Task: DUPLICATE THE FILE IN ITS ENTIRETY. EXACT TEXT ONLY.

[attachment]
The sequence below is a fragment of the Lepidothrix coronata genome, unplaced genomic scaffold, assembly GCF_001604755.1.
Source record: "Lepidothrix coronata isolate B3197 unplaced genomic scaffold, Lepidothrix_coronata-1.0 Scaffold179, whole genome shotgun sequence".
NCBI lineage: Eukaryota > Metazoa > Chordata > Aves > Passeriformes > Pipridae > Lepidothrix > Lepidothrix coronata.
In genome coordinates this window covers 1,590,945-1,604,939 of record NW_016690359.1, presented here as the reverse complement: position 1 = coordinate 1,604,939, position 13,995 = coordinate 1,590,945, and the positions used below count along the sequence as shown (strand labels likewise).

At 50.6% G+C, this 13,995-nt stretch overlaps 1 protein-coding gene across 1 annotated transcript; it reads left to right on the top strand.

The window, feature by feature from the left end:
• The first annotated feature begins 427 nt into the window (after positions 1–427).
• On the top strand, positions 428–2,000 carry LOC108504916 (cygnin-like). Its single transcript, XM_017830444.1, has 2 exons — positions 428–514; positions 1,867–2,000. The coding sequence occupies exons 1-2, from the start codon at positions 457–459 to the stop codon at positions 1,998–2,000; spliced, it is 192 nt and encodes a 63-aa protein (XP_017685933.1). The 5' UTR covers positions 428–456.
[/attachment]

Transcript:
The sequence below is a fragment of the Lepidothrix coronata genome, unplaced genomic scaffold, assembly GCF_001604755.1.
Source record: "Lepidothrix coronata isolate B3197 unplaced genomic scaffold, Lepidothrix_coronata-1.0 Scaffold179, whole genome shotgun sequence".
NCBI lineage: Eukaryota > Metazoa > Chordata > Aves > Passeriformes > Pipridae > Lepidothrix > Lepidothrix coronata.
In genome coordinates this window covers 1,590,945-1,604,939 of record NW_016690359.1, presented here as the reverse complement: position 1 = coordinate 1,604,939, position 13,995 = coordinate 1,590,945, and the positions used below count along the sequence as shown (strand labels likewise).

At 50.6% G+C, this 13,995-nt stretch overlaps 1 protein-coding gene across 1 annotated transcript; it reads left to right on the top strand.

The window, feature by feature from the left end:
• The first annotated feature begins 427 nt into the window (after positions 1–427).
• On the top strand, positions 428–2,000 carry LOC108504916 (cygnin-like). Its single transcript, XM_017830444.1, has 2 exons — positions 428–514; positions 1,867–2,000. The coding sequence occupies exons 1-2, from the start codon at positions 457–459 to the stop codon at positions 1,998–2,000; spliced, it is 192 nt and encodes a 63-aa protein (XP_017685933.1). The 5' UTR covers positions 428–456.